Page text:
"Common law adapts itself by a perpetual process of growth to the perpetual roll of the tide of circumstances as society advances."  (Danzig, 'Hadley v Baxendale', p.277)
"In the course of deciding the case before him he [the judge] may, on occasion, develop the common law in the perceived interests of justice."  (Lord Goff in Kleinwort Benson v Lincoln City Council, 1999)
Ferguson then identifies four present threats to 'the Rule of Law':
  1. How far our civil liberties have been eroded by the national security state ("a choice between habeas corpus and hundreds of corpses"?! p.97);
  2. The intrusion of European Law, with its civil law character, into the English legal system;
  3. The growing complexity of statute law;
  4. The mounting cost of the law.
The consequence particularly of these complexities and cost is that societies become less competitive economically. Citing the Oxford Developmental Economist, Paul Collier, Ferguson argues that there are four steps which developing nations wishing to establish 'The Rule of Law' need to put in place:
  1. reduce violence
  2. protect property rights
  3. impose institutional checks on government
  4. prevent corruption.
Ferguson concludes the chapter by arguing that the present malaise in the West is because there has been a shift from 'The Rule of Law' to 'The Rule of Lawyers' -  where rather than using the law to make a better society, lawyers are using the law to their own ends.
The chapter would be a useful addition to a reading list for anyone preparing for a university interview in Law.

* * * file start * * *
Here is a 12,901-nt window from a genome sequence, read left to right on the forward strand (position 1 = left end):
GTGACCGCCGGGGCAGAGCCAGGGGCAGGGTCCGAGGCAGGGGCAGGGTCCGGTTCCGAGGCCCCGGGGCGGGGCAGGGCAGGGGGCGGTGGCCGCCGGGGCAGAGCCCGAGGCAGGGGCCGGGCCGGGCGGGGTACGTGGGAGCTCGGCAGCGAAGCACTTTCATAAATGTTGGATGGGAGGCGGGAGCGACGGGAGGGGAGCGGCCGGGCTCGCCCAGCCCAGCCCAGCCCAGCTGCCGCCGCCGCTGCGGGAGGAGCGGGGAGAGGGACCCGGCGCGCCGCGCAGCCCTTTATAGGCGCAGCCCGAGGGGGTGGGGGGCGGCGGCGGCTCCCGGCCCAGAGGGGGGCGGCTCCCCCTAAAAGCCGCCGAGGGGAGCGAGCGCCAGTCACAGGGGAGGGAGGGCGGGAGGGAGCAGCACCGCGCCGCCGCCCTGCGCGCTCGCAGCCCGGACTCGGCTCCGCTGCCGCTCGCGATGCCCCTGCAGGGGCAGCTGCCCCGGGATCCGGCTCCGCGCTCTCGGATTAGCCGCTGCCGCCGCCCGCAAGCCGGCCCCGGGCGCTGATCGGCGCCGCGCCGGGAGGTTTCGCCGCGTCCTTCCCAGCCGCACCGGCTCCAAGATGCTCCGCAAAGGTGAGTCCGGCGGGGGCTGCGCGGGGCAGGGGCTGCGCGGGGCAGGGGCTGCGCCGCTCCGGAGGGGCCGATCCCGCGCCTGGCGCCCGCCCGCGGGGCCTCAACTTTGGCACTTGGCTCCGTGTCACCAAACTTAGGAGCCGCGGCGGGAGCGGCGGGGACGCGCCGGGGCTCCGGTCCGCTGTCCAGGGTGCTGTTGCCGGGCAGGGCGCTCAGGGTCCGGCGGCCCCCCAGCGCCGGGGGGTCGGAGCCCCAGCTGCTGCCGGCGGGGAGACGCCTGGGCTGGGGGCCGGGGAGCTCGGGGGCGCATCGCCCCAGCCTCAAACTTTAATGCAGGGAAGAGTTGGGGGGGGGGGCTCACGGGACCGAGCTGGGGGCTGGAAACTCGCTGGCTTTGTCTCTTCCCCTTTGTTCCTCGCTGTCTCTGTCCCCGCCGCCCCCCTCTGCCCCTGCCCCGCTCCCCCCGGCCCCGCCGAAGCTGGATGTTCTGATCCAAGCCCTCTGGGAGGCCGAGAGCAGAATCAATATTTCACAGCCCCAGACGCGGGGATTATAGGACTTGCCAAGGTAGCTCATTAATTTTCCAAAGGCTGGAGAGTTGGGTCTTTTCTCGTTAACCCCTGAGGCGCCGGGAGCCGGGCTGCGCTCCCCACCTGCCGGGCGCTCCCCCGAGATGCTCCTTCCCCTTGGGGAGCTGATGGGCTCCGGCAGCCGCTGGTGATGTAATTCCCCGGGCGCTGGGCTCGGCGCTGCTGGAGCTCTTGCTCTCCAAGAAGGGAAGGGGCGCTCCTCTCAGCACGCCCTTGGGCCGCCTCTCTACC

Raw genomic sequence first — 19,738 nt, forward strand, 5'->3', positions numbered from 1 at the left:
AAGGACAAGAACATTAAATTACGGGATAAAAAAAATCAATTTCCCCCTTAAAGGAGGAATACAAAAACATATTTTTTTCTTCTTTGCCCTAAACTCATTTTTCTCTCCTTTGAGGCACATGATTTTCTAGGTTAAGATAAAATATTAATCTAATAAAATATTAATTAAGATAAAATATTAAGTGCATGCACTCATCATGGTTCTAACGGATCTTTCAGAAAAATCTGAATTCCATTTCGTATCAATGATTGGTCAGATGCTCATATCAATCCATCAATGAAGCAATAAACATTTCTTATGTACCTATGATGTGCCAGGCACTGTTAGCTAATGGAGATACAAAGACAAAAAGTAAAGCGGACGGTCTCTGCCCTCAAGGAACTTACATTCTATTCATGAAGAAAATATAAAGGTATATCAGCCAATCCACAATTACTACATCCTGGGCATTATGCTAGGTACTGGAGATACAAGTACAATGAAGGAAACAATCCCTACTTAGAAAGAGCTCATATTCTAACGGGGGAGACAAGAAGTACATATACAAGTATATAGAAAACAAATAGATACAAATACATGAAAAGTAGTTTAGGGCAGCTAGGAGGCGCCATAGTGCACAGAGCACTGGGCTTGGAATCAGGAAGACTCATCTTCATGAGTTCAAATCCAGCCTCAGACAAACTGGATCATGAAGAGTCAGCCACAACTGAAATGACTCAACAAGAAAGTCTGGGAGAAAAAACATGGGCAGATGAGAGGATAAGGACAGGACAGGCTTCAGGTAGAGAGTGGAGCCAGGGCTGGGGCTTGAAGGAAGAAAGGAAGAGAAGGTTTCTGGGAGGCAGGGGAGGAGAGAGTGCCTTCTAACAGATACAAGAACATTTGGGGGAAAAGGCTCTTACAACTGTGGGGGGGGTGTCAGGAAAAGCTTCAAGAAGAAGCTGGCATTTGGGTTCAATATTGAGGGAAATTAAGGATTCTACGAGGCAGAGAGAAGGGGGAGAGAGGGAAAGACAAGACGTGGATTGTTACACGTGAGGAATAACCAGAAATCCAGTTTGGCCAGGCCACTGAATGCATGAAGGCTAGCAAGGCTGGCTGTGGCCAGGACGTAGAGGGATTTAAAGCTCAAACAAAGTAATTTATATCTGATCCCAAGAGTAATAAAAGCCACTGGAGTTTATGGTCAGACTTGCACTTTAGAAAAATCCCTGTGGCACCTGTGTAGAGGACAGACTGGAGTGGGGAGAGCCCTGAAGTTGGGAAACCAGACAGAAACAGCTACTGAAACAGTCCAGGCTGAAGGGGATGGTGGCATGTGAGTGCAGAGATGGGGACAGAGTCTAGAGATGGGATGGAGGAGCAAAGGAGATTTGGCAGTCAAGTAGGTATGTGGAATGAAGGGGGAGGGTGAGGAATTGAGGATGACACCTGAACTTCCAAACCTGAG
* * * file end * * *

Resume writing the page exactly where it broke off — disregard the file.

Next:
Chapter Four: Civil and Uncivil Societies
Ferguson here argues that reform of our society must come, not from public institutions, but from the the citizens of civil societies working independent of the state. He tracks the decline in membership of voluntary associations both in US and the UK and argues that it is these institutions that are the key to a civil society because they foster a sense of corporate responsibility among individual citizens, rather than relying on the state to solve society's ills. Indeed he goes so far as to argue that some of the finest institutions in the world are independent of governments, in particular, the Independent School sector and the top universities.
Ferguson's solution to the ills of the modern West, is that we all need to get more involved in society:
"True citizenship is not just about voting, earning and staying on the right side of the law. It is also about participating in the 'troop'." (p.132)
In the final chapter, Ferguson looks to a future of increased urbanization and mega-cities with a degree of optimism. His argument is that the net benefits of urbanization are conditioned by the institutional frameworks within which cities operate.
"Where there is effective representative government, where there is a dynamic market economy, where the rule of law is upheld and where civil society is independent of the state, the benefits of a dense population overwhelm the costs." (p.142)
This is an excellent little book (it is only 152 pages) and will take a couple of hours to read and many more to digest. It is very accessible - add it to the list of books your pupils should read before leaving school.

LINKS: The Reith Lectures 2012: The Rule of Law and Its Enemies
  1. The Human Hive - Ferguson argues that institutions determine the success or failure of nations.
  2. The Darwinian Economy - Ferguson reflects on the causes and lessons of the global financial crisis.
  3. The Landscape of the Law - Ferguson asks if different systems of law are key to economic success.
  4. Civil and Uncivil Societies - Ferguson asks what constitutes a vibrant and independent civil society.
These can be downloaded as MP3 podcasts from here.